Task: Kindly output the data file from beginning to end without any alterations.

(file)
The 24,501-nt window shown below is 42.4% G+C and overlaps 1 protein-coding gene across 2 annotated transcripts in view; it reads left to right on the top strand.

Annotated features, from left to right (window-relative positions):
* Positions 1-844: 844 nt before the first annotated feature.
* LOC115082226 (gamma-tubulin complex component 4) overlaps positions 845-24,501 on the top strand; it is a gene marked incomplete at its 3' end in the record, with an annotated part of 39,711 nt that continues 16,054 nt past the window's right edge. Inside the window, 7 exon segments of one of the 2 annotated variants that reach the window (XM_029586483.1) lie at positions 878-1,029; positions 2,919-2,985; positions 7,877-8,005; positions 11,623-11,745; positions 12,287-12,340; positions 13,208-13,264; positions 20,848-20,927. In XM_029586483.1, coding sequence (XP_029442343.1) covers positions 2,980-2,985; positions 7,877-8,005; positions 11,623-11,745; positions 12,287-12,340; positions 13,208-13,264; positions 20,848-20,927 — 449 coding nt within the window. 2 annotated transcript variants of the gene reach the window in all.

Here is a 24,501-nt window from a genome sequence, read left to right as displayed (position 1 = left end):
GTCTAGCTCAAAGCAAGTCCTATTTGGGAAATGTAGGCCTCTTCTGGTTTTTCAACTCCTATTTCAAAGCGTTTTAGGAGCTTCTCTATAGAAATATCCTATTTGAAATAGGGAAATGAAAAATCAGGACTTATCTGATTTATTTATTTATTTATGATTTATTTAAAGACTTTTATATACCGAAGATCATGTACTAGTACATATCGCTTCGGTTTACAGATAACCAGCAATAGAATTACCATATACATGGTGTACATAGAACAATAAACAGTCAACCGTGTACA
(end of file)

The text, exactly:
The 24,501-nt window shown below is 42.4% G+C and overlaps 1 protein-coding gene across 2 annotated transcripts in view; it reads left to right on the top strand.

Annotated features, from left to right (window-relative positions):
* Positions 1-844: 844 nt before the first annotated feature.
* LOC115082226 (gamma-tubulin complex component 4) overlaps positions 845-24,501 on the top strand; it is a gene marked incomplete at its 3' end in the record, with an annotated part of 39,711 nt that continues 16,054 nt past the window's right edge. Inside the window, 7 exon segments of one of the 2 annotated variants that reach the window (XM_029586483.1) lie at positions 878-1,029; positions 2,919-2,985; positions 7,877-8,005; positions 11,623-11,745; positions 12,287-12,340; positions 13,208-13,264; positions 20,848-20,927. In XM_029586483.1, coding sequence (XP_029442343.1) covers positions 2,980-2,985; positions 7,877-8,005; positions 11,623-11,745; positions 12,287-12,340; positions 13,208-13,264; positions 20,848-20,927 — 449 coding nt within the window. 2 annotated transcript variants of the gene reach the window in all.

Here is a 24,501-nt window from a genome sequence, read left to right as displayed (position 1 = left end):
GTCTAGCTCAAAGCAAGTCCTATTTGGGAAATGTAGGCCTCTTCTGGTTTTTCAACTCCTATTTCAAAGCGTTTTAGGAGCTTCTCTATAGAAATATCCTATTTGAAATAGGGAAATGAAAAATCAGGACTTATCTGATTTATTTATTTATTTATGATTTATTTAAAGACTTTTATATACCGAAGATCATGTACTAGTACATATCGCTTCGGTTTACAGATAACCAGCAATAGAATTACCATATACATGGTGTACATAGAACAATAAACAGTCAACCGTGTACA